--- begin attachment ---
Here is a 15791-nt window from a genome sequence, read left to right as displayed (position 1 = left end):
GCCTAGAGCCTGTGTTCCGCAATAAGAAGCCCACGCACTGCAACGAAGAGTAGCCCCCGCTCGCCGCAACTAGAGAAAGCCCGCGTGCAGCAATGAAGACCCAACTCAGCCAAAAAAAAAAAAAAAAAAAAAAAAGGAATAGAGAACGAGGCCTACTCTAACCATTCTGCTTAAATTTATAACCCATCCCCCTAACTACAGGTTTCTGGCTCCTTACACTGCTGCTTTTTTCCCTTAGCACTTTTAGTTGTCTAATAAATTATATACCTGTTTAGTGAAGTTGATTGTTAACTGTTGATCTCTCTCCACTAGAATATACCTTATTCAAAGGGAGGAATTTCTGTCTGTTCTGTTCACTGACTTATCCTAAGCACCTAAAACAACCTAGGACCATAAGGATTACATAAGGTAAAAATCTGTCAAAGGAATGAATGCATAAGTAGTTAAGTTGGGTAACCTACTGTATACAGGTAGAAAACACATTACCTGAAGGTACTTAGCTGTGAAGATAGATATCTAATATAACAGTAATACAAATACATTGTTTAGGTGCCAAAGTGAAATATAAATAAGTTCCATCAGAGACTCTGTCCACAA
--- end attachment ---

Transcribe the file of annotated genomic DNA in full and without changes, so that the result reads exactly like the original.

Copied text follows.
Here is a 15791-nt window from a genome sequence, read left to right as displayed (position 1 = left end):
GCCTAGAGCCTGTGTTCCGCAATAAGAAGCCCACGCACTGCAACGAAGAGTAGCCCCCGCTCGCCGCAACTAGAGAAAGCCCGCGTGCAGCAATGAAGACCCAACTCAGCCAAAAAAAAAAAAAAAAAAAAAAAAGGAATAGAGAACGAGGCCTACTCTAACCATTCTGCTTAAATTTATAACCCATCCCCCTAACTACAGGTTTCTGGCTCCTTACACTGCTGCTTTTTTCCCTTAGCACTTTTAGTTGTCTAATAAATTATATACCTGTTTAGTGAAGTTGATTGTTAACTGTTGATCTCTCTCCACTAGAATATACCTTATTCAAAGGGAGGAATTTCTGTCTGTTCTGTTCACTGACTTATCCTAAGCACCTAAAACAACCTAGGACCATAAGGATTACATAAGGTAAAAATCTGTCAAAGGAATGAATGCATAAGTAGTTAAGTTGGGTAACCTACTGTATACAGGTAGAAAACACATTACCTGAAGGTACTTAGCTGTGAAGATAGATATCTAATATAACAGTAATACAAATACATTGTTTAGGTGCCAAAGTGAAATATAAATAAGTTCCATCAGAGACTCTGTCCACAA